#4: Pasta Salad

Cold noodles that are covered with vegetable oil and seasonings are a great non-refrigerated lunch. Mix in black olives, cherry tomatoes, and parmesan cheese.

#5: Ham and Cheddar Muffin

Bake these savory lunch muffins ahead of time and store them in the freezer. Add the muffin to your bag in the morning, and it will be thawed and ready to eat by lunchtime.

#6: Skewers

Shish kabobs are really easy to make and can be super tasty for lunch. Stick with foods that don’t have to be refrigerated like hard salami, cherry tomatoes, and tiny pieces of bread.

#7: Grain Bowls

Grains, like quinoa, brown rice, and couscous, are great for lunch time. They don’t require refrigeration and can be mixed with other safe foods like lentils and chickpeas.

*Disclaimer: Always check the labels and make sure you’re using foods that do not require refrigeration. Use your own discretion when making these meals. It’s always better to make sure you’re eating safe foods.

Tips & Tricks for Keeping Your Lunch Cold

You want your lunch bag to be as cold as possible. Give any of these hacks a try!

Freeze a juice box or grapes

Even if your commute is pretty short, it’s still a good idea to use an ice pack of some kind in your bag. A frozen juice box or frozen grapes work just as well.

Beware of summer

During the summer, your food will only be safe for about an hour in the hot sun. Pack a frozen water bottle with your ice pack as an extra precaution.

Don’t cut fruit

Fruit lasts significantly longer if it’s whole. If you need to slice up apples or oranges, wait until you’re ready to eat them.

Try a Bento Box

Bento Boxes are the most organized lunch boxes on the planet. They make it easy for you to store mini carrots, dipping sauce, and your sandwich in separate, insulated areas.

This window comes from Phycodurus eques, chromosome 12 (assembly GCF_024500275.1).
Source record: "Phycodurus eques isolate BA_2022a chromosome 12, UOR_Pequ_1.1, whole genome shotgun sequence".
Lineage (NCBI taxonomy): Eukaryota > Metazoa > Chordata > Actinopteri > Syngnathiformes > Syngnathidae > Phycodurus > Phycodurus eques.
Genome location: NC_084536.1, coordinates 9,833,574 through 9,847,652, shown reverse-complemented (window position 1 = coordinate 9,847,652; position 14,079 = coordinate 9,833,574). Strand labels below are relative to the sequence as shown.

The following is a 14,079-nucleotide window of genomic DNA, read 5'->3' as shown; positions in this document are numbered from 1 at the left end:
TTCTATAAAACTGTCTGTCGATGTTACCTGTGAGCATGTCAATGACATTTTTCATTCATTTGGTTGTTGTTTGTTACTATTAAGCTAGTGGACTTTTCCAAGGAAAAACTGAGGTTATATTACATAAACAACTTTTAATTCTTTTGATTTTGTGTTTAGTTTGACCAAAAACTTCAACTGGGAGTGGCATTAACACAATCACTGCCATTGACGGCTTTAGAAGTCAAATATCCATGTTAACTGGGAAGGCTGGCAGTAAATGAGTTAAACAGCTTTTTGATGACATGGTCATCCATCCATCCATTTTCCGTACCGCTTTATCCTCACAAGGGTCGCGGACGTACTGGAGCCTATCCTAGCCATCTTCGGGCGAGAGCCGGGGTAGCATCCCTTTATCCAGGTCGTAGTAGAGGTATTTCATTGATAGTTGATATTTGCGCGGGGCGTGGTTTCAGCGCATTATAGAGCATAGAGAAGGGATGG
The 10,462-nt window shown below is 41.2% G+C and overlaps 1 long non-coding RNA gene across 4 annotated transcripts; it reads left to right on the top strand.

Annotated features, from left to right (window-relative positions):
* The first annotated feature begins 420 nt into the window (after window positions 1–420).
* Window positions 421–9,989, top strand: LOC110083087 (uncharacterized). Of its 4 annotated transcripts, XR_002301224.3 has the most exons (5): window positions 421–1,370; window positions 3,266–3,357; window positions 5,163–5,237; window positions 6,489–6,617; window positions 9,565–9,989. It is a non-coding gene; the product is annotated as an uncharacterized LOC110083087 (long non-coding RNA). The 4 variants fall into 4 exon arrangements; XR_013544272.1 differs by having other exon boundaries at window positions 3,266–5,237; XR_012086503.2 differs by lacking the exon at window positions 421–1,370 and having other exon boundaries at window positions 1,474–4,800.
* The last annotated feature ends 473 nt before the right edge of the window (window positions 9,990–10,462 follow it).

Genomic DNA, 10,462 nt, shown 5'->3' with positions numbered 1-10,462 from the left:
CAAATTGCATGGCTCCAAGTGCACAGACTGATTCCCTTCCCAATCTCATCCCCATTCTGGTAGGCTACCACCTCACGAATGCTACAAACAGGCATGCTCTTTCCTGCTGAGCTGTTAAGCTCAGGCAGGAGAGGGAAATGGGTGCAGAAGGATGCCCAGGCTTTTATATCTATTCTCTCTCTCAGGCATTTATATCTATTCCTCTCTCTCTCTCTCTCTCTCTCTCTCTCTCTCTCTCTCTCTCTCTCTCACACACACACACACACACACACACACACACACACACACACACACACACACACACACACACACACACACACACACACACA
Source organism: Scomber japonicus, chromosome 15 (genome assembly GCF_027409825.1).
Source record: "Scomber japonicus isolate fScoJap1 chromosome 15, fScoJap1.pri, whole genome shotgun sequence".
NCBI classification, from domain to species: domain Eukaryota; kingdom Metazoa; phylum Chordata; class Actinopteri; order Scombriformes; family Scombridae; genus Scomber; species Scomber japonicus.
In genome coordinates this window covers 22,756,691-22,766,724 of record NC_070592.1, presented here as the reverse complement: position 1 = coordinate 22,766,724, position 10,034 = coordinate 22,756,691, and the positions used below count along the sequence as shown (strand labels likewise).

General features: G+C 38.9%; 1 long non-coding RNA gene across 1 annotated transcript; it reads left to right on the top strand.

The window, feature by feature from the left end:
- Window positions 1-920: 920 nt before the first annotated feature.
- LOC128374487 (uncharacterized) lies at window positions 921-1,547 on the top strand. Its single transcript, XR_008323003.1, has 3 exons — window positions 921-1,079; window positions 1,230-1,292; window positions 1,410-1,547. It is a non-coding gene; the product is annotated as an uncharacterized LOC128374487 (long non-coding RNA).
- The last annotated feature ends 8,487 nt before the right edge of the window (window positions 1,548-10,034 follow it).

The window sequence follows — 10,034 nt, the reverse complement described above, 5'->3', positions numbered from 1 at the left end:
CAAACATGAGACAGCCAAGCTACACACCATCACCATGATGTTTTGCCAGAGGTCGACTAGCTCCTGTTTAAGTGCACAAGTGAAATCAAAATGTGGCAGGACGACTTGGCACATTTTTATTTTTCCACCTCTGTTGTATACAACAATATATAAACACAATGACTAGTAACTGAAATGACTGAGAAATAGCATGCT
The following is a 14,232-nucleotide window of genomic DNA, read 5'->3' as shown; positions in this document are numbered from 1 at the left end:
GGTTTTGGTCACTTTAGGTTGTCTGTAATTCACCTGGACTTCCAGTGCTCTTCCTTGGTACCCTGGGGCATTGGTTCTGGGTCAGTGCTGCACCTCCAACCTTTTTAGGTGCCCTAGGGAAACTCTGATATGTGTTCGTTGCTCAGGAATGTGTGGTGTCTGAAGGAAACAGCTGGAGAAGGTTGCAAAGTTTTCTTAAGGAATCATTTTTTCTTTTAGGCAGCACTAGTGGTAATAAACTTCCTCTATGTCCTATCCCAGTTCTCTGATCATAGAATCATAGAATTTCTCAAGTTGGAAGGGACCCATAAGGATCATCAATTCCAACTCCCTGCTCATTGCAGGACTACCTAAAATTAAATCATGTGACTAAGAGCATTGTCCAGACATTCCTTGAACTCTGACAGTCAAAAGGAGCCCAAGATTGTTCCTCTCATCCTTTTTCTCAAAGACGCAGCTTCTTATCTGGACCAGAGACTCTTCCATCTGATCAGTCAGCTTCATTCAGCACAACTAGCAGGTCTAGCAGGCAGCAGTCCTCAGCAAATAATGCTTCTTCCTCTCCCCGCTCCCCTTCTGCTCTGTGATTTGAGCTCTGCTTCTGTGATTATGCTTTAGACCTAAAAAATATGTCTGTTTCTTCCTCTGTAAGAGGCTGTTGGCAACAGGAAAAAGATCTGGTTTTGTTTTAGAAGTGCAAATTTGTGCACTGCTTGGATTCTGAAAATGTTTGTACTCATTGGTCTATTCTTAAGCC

Say “no” to paper

The days of brown bag lunches should be long gone! It’s better for your health, and the environment, to store your lunch in an insulated bag.

Be wise with your food choices

Now’s not the time to have a lobster meal. You want to travel with foods that will keep the longest. There’s a reason peanut butter and jelly is a classic!

Store food in insulated containers

Try to keep any perishable foods inside insulated containers or thermoses inside of your lunch bag. Think of it as an extra barrier against rising temperatures.

Throw away leftovers

If you don’t finish your lunch, it’s better to just throw it away or send it to compost. This is especially true if it’s sitting longer than two hours.

Stats for Success

83% of Americans bring their lunch to work more often than they buy one.

The Centers for Disease Control and Prevention estimate there are 48 million cases of foodborne illnesses every year.

53% of kids bring their lunch to school every day.

The Bottom Line

Your health should always come first. Be smart about how you travel with your lunch bag, and take extra care to keep all the food inside nice and cold. Bon appétit!

References

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https://www.thekitchn.com/5-lunch-boxes-that-will-keep-your-food-the-coldest-247001

United States Department of Agriculture. Keeping “Bag” Lunches Safe. Retrieved from,
https://www.fsis.usda.gov/wps/portal/fsis/topics/food-safety-education/get-answers/food-safety-fact-sheets/safe-food-handling/keeping-bag-lunches-safe/CT_Index

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U.S. Food & Drug Administration. (2019, May 23). How to Cut Food Waste and Maintain Food Safety. Retrieved from,
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Business Wire. Lunch Box Report Card: Majority of Kids in Grades 3-12 Give Their Lunch on a Typical School Day a ‘C’ Grade or Lower. Retrieved from,
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Foster, K. (2018, August 22). 10 Easy Lunches that Don’t Need to Be Refrigerated. Retrieved from,
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Hawes, J. (2011, October 21). Lunches You Don’t Have to Refrigerate. Retrieved from,
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About the author

Alyssa Mertes

Alyssa is a promo expert with over three years of experience in the industry. Her passion for writing has led to a BA in English & Communications from Aurora University and work published for the Advertising Specialty Institute and The Bolingbrook Sun Times.